RGST: reasons for resistance
Pakistan's fiscal situation has deteriorated in the past three years with a budget deficit averaging 6.3 per cent of GDP. There are indicators that it is likely to deteriorate further in the current fiscal year with budget deficit hovering between the range of 6.5-7.0 per cent of GDP. Setback on resource mobilisation on the one hand and continued expenditure profligacy on the other are the root causes of deteriorating financial conditions. There are indications that the Reformed GST (RGST) bill will not be presented to the National Assembly soon. Apparently the government has not yet mustered enough political support to get the Bill passed by the National Assembly.
The public debate on the RGST has centred around three main concerns. These include the RGST as likely to be highly inflationary, hurting the poor and the fixed income group the most, and destroying the industrial base of the country. No serious efforts have been made by the government thus far to respond to these frequently raised questions. The prime time TV talk shows have been one-sided as the government has been heavily criticised for implementing an 'anti people tax'.
The negligible participation in these debates is evidence of weak governmental responses to the public criticism. Those who have appeared on talk shows to defend the government's position had little understanding of the RGST and even the finance minister himself was unable to give any statistics on the inflationary consequences of the RGST when queried over this issue by the anchor person. Given the state of preparedness and the level of commitment on the part of the government the fate of the RGST could not have been different.
The RGST is a consumption-based tax which means that the more we consume, the more tax we pay. It is levied on any value that is added to a product. There are 141 countries that have implemented this tax successfully and are reaping the benefits of a higher revenue. If it can work well in those countries, why can't it work in Pakistan? The RGST appeared to have been misunderstood by the general public and businesses and as such has faced stiff resistance.
Why has there been stiff resistance? Firstly, the political leadership of the country with the exception of a few is not paying their due taxes. When they do not pay taxes, how can they ask the people of Pakistan to pay more? Secondly, the feudal class earning billions from agriculture, have remained outside the direct tax net. Failure in taxing agricultural income has been the major cause of resistance. Thirdly, it is the industry and services sectors which will mainly come under the RGST net, therefore there is resistance from the Chambers and trade bodies. Fourthly, the RGST was to be implemented in an environment of rising inflation, caused by surging food and fuel prices with maximum discomfort to the poor and fixed income groups. The claims of the opponents that this tax will further fuel inflation has unnerved the common man and hence caused stiff resistance.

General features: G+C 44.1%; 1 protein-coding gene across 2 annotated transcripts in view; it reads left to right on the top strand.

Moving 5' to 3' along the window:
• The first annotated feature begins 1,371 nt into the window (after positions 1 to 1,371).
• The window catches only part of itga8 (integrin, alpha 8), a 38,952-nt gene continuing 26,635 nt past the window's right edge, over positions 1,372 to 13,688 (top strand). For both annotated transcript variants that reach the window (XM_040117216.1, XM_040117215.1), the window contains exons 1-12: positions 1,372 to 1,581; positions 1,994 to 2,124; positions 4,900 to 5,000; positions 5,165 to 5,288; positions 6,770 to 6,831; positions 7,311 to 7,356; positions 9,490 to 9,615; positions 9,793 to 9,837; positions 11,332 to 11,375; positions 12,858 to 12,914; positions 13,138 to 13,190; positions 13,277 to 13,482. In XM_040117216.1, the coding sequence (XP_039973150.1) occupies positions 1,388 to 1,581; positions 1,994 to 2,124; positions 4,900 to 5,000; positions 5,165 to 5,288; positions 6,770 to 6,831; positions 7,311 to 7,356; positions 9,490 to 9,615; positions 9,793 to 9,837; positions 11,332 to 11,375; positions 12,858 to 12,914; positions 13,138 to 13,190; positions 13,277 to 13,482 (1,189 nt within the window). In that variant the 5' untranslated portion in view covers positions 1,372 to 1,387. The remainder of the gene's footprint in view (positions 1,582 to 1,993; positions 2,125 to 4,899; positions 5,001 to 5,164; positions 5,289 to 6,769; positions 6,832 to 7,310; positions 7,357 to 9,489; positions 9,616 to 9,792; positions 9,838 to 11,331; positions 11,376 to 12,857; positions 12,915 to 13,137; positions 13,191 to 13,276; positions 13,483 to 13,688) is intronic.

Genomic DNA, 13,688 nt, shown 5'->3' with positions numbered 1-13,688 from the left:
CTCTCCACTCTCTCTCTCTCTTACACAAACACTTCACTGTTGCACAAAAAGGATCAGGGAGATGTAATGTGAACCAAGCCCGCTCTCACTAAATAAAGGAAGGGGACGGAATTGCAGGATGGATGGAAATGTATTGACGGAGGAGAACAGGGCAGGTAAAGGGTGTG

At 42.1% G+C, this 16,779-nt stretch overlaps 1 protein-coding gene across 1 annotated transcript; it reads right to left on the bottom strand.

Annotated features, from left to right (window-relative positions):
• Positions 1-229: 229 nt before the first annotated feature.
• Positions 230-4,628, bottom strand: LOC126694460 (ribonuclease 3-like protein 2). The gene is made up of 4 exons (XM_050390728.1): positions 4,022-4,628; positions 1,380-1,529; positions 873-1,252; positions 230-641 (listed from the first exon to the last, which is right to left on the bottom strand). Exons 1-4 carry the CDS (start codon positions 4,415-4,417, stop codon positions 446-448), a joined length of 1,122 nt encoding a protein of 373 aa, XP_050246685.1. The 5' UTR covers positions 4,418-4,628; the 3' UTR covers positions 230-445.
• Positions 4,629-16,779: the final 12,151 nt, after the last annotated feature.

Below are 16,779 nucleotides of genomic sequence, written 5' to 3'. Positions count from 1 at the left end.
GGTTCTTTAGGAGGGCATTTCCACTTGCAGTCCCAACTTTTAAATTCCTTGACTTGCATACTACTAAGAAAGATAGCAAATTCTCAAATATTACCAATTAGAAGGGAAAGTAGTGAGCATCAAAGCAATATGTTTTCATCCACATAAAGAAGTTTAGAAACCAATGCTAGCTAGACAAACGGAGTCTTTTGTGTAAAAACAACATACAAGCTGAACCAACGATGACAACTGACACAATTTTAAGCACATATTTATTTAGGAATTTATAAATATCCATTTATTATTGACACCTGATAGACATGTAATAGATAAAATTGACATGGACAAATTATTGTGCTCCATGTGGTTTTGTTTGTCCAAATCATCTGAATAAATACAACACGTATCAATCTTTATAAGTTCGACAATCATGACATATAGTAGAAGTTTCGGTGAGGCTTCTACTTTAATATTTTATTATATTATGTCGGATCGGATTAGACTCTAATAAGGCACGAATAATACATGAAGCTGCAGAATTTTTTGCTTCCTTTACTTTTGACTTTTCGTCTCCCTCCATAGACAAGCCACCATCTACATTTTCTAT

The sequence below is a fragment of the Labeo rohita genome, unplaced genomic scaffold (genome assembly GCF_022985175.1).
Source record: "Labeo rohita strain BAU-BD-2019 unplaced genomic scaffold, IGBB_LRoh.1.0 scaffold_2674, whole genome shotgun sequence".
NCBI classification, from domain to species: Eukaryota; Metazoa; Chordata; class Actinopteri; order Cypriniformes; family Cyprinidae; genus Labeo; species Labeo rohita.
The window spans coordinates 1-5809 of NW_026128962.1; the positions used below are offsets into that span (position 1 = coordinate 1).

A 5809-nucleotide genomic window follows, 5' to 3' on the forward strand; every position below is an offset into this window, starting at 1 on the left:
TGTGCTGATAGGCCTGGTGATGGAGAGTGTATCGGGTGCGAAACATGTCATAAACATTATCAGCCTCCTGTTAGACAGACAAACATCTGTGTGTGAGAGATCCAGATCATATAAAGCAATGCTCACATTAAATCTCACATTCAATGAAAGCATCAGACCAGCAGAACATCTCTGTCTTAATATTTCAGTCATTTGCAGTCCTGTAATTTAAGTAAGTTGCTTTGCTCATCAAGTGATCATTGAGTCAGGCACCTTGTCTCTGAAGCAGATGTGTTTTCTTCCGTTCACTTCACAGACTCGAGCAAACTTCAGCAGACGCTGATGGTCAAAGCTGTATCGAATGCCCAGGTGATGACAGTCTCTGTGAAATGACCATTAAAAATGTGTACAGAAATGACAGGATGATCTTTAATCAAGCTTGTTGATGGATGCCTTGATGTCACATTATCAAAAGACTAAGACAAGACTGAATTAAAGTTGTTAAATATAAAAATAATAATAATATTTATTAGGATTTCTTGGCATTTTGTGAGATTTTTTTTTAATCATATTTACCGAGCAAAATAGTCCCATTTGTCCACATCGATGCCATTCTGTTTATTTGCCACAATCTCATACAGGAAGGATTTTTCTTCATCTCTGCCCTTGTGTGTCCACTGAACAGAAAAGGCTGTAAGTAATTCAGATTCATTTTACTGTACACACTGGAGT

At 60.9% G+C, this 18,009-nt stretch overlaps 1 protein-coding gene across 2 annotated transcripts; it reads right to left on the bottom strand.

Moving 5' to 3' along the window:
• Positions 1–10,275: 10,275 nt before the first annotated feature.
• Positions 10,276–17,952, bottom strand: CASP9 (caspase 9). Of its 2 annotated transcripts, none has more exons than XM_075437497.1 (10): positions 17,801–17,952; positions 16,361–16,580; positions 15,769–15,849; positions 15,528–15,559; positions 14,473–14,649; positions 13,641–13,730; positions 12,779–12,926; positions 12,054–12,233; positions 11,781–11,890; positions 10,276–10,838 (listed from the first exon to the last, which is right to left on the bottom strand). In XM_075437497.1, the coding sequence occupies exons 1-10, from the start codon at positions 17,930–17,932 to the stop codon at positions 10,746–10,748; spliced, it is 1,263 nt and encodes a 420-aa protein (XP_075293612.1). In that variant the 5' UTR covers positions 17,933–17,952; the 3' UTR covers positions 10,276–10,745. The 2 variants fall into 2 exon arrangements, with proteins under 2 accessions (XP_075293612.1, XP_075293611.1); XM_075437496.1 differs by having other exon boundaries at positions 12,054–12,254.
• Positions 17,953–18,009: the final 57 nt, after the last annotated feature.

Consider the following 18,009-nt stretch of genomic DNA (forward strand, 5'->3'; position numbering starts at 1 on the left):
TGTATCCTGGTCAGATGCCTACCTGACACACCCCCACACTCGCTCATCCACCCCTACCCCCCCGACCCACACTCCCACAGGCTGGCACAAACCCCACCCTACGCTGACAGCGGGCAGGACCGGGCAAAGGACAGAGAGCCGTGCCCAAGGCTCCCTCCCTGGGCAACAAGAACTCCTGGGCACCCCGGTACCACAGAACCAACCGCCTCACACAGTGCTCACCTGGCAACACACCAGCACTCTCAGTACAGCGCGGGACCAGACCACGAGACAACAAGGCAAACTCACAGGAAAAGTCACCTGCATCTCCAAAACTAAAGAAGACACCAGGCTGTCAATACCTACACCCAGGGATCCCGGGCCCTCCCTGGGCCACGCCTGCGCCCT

Fifthly, the general perception created by the opponents that the FBR is a highly corrupt institution and that if this corruption were minimised, the government would not need the RGST to collect more resources. No effort was made by the government to dispel such impressions by taking credible action to minimise corruption in the institution. Sixthly, no concrete effort was made by the government to tighten its own belt. Expenditure profligacy continued unabated. What moral justification does the government have to introduce the RGST with almost a 100 ministers and advisers in its fold?
Seventhly, was it economically justified to increase the salary of government servants by 50 per cent in the midst of the worst financial crisis in the country? Lack of fiscal discipline on the part of the government was another cause of stiff resistance. Eighthly, no concrete efforts have so far been made to address the issue of the bleeding Public Sector Enterprises (PSEs), which continue to get resources from the budget. Those opposing the RGST have mentioned that if the government gets rid of these PSEs through privatisation, it could save Rs250 billion from the budget and hence have no need for the RGST. Ninthly, the story of rampant corruption and lack of governance appearing on a daily basis in the print and electronic media, has also created resentment among the masses for the RGST. It is generally perceived that the taxes so collected by the government will be siphoned off.
Thus, lack of deft handling of public debate on the RGST, not taxing the rich and the powerful, the political leadership itself not paying its due taxes, expenditure profligacy continuing, no visible belt-tightening on the part of the government and the choice of an inopportune timing have caused resentment and stiff resistance from across the political divide.
What will be the consequences of not implementing the RGST? The IMF Programme has remained under suspension since May 2010 and as such Pakistan has not received the remaining tranches. The Programme is going to end on December 31, 2010 at an incomplete status and a dent on the credibility of the government. Pakistan needs the IMF's support and resources badly and will have to seek a new Programme.